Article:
Merry Gentry series
Darla Cook, for being a sounding board, watcher at the gates, nag (her word not mine), and kindred spirit. Karen Wilbur, who got to read this book early. One of these years I’ll be between books on your birthday and I’ll actually have to buy you a present. To Shawn Holsapple and his Cathy, kindred spirits all. Sharon Shinn, who gave her expert feedback as the wonderful writer she is. Deborah Milletello, who I don’t get to talk to nearly enough. Mark and Sarah Sumner, who I don’t get to see enough of either. Never enough time to be with friends. Rhett MacPhearson, who is still writing delightful mysteries. Lauretta, I hope we get our families together for a trip sometime. Marella Sands, fine writer, and Tom Drennan, where’s that book?
A lot of people lounge by pools in L.A., but few of them are truly immortal, no matter how hard they pretend with plastic surgery and exercise. Doyle was truly immortal and had been for over a thousand years. A thousand years of wars, assassinations, and political intrigue, and he’d been reduced to being eye candy in a thong bathing suit by the pool of the rich and famous. He lay at the edge of the pool, wearing almost nothing. Sunlight glittered across the blue, blue water of the pool. The light broke in a jagged dance across his body, as if some invisible hand stirred the light, turning it into a dozen tiny spotlights that coaxed Doyle’s dark body into colors I’d never known his skin could hold.
He wasn’t black the way a human being is black, but more the way a dog is black. Watching the play of light on his skin, I realized I’d been wrong. His skin gleamed with blue highlights, a shine of midnight blue along the long muscular sweep of his calf, a flare of royal blue like a stroke of deep sky touched his back and shoulder. Purple to shame the darkest amethyst caressed his hip. How could I ever have thought his skin monochrome? He was a miracle of colors and light, strapped across a body that rippled and moved with muscles honed in wars fought centuries before I was born.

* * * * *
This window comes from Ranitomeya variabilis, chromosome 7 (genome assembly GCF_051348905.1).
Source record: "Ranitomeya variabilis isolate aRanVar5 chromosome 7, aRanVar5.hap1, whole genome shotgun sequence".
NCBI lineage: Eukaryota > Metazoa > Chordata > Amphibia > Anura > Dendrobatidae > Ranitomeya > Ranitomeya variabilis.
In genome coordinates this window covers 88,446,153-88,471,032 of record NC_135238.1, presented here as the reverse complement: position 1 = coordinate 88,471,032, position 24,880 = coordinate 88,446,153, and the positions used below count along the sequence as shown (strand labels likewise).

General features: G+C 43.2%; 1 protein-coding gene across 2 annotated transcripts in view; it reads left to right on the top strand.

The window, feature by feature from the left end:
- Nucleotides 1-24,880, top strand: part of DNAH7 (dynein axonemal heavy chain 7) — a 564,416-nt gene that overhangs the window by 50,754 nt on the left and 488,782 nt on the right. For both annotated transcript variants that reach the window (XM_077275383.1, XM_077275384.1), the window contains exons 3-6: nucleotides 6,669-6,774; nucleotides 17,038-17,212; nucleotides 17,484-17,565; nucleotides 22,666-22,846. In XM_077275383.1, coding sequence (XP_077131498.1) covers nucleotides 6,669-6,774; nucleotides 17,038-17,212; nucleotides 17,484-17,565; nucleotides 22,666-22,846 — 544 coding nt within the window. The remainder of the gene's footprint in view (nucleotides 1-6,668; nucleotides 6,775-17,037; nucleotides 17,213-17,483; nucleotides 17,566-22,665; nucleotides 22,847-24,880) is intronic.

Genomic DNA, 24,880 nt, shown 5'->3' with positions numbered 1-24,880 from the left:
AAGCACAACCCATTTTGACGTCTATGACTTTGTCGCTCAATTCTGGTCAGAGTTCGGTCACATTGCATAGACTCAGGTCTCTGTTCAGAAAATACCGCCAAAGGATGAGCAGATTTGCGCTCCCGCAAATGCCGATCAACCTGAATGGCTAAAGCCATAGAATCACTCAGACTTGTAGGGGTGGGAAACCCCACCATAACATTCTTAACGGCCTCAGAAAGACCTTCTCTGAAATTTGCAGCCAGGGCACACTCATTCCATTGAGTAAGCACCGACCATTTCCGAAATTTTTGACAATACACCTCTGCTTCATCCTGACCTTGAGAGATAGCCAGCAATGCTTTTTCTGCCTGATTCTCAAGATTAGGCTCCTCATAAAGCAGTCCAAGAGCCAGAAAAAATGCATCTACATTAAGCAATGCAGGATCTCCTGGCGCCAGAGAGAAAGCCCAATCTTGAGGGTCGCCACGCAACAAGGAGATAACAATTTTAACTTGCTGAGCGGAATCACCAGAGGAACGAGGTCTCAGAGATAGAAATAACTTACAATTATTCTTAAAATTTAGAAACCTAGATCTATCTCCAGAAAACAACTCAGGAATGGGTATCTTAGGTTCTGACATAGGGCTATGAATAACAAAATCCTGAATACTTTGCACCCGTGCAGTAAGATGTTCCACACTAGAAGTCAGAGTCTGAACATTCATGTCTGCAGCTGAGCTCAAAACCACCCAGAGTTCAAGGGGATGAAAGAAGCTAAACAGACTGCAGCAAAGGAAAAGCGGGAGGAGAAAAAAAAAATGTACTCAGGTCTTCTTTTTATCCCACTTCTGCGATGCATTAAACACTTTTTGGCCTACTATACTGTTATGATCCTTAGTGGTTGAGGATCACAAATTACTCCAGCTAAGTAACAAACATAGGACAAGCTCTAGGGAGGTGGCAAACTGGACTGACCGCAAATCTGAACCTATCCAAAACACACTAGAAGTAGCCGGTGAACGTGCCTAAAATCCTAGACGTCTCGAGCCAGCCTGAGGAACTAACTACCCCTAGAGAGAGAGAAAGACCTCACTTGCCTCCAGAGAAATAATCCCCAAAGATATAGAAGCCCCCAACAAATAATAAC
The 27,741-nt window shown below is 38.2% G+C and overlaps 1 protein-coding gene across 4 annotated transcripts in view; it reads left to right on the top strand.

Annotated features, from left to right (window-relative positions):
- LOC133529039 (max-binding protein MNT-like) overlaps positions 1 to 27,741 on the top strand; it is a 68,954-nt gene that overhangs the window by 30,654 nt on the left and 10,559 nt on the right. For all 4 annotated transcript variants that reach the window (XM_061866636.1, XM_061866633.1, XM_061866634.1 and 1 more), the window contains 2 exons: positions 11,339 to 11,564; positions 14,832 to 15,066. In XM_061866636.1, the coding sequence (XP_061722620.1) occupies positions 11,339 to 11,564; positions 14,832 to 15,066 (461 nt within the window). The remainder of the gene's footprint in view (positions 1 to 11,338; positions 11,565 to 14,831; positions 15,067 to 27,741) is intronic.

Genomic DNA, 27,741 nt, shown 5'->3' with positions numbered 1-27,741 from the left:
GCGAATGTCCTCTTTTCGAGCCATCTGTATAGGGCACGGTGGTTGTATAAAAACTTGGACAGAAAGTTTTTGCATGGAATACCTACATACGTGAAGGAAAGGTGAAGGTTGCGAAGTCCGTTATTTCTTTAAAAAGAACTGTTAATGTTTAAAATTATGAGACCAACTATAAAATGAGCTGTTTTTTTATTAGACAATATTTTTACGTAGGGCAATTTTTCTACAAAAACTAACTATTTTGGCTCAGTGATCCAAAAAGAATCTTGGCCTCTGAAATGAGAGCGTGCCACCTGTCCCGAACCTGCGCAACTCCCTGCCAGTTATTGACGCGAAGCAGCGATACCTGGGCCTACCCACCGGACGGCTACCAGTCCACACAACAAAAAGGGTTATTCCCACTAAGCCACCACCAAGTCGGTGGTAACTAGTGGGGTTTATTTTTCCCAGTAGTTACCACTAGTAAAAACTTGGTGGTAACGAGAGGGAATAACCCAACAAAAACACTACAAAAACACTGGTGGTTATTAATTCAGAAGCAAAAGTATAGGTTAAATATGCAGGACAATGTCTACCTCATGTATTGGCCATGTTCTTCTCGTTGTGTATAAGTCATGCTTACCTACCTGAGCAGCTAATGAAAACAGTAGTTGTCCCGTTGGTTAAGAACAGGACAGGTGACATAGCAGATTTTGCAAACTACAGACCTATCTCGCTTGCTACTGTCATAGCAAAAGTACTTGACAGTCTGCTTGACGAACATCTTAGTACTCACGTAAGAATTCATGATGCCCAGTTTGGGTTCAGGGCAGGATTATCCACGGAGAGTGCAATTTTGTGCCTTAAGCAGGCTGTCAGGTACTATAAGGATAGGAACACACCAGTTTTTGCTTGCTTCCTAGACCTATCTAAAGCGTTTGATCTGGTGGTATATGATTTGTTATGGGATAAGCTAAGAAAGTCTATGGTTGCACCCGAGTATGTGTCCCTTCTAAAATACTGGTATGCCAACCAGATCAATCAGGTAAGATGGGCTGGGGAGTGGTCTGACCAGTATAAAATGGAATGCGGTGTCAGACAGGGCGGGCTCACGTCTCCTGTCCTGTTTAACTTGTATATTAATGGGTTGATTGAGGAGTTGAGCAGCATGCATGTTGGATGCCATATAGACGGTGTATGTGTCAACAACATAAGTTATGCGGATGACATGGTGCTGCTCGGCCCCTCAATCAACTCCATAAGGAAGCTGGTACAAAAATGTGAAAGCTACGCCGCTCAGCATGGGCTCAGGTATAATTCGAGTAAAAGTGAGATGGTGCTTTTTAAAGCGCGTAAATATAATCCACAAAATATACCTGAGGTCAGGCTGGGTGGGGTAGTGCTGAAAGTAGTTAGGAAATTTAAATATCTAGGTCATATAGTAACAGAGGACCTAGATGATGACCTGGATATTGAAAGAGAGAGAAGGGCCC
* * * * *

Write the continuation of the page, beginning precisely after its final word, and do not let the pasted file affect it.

The braid of his black hair trailed across the edge of the lounge chair, fell over the side, and curled beside him on the concrete like some patient serpent. His hair was the only thing that seemed black on black. There was no play of colors, only a gleam like a black jewel. It seemed as if it should have been the other way around, that his hair should have held the highlights and his body been all one color, but it wasn’t.
He lay on his stomach, head turned away from me. He was pretending to be asleep, but I knew he wasn’t. He was waiting. Waiting for the helicopter to fly over. The helicopter that would contain the press, people with cameras. We’d made a deal with the devil. If the press would just stay away enough for us to have some privacy, we’d make sure that at prearranged times they had something newsworthy to take pictures of. I was Princess Meredith NicEssus, heir to the throne of the Unseelie Court, and the fact that I’d surfaced in Los Angeles, California, after a three-year absence was big news. People thought I’d died. Now I was alive and well, and living in the middle of one of the biggest media empires on the planet. Then I’d gone and done something that was even better tabloid fodder.